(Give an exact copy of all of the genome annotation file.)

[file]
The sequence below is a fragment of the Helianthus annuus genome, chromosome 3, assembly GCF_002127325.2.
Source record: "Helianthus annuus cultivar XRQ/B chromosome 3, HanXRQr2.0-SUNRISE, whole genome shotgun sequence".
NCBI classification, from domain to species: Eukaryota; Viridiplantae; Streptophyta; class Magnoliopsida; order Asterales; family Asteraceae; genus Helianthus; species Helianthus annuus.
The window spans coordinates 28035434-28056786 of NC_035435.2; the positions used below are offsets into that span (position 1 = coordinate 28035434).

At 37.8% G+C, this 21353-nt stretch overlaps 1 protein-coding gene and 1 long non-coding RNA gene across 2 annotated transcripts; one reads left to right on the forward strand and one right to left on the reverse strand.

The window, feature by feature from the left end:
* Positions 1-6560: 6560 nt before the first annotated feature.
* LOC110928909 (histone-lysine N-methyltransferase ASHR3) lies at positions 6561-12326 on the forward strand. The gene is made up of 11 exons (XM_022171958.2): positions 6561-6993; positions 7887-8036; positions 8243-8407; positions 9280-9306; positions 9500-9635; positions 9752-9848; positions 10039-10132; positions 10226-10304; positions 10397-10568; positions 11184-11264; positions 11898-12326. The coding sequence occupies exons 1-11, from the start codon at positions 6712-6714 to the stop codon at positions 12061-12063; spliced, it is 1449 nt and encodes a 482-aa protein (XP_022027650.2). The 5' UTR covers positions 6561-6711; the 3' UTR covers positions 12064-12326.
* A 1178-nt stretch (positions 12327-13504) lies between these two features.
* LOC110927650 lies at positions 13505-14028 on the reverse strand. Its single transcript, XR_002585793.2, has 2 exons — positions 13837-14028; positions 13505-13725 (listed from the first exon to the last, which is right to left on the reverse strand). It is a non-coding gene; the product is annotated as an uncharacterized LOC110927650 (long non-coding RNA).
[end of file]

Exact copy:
The sequence below is a fragment of the Helianthus annuus genome, chromosome 3, assembly GCF_002127325.2.
Source record: "Helianthus annuus cultivar XRQ/B chromosome 3, HanXRQr2.0-SUNRISE, whole genome shotgun sequence".
NCBI classification, from domain to species: Eukaryota; Viridiplantae; Streptophyta; class Magnoliopsida; order Asterales; family Asteraceae; genus Helianthus; species Helianthus annuus.
The window spans coordinates 28035434-28056786 of NC_035435.2; the positions used below are offsets into that span (position 1 = coordinate 28035434).

At 37.8% G+C, this 21353-nt stretch overlaps 1 protein-coding gene and 1 long non-coding RNA gene across 2 annotated transcripts; one reads left to right on the forward strand and one right to left on the reverse strand.

The window, feature by feature from the left end:
* Positions 1-6560: 6560 nt before the first annotated feature.
* LOC110928909 (histone-lysine N-methyltransferase ASHR3) lies at positions 6561-12326 on the forward strand. The gene is made up of 11 exons (XM_022171958.2): positions 6561-6993; positions 7887-8036; positions 8243-8407; positions 9280-9306; positions 9500-9635; positions 9752-9848; positions 10039-10132; positions 10226-10304; positions 10397-10568; positions 11184-11264; positions 11898-12326. The coding sequence occupies exons 1-11, from the start codon at positions 6712-6714 to the stop codon at positions 12061-12063; spliced, it is 1449 nt and encodes a 482-aa protein (XP_022027650.2). The 5' UTR covers positions 6561-6711; the 3' UTR covers positions 12064-12326.
* A 1178-nt stretch (positions 12327-13504) lies between these two features.
* LOC110927650 lies at positions 13505-14028 on the reverse strand. Its single transcript, XR_002585793.2, has 2 exons — positions 13837-14028; positions 13505-13725 (listed from the first exon to the last, which is right to left on the reverse strand). It is a non-coding gene; the product is annotated as an uncharacterized LOC110927650 (long non-coding RNA).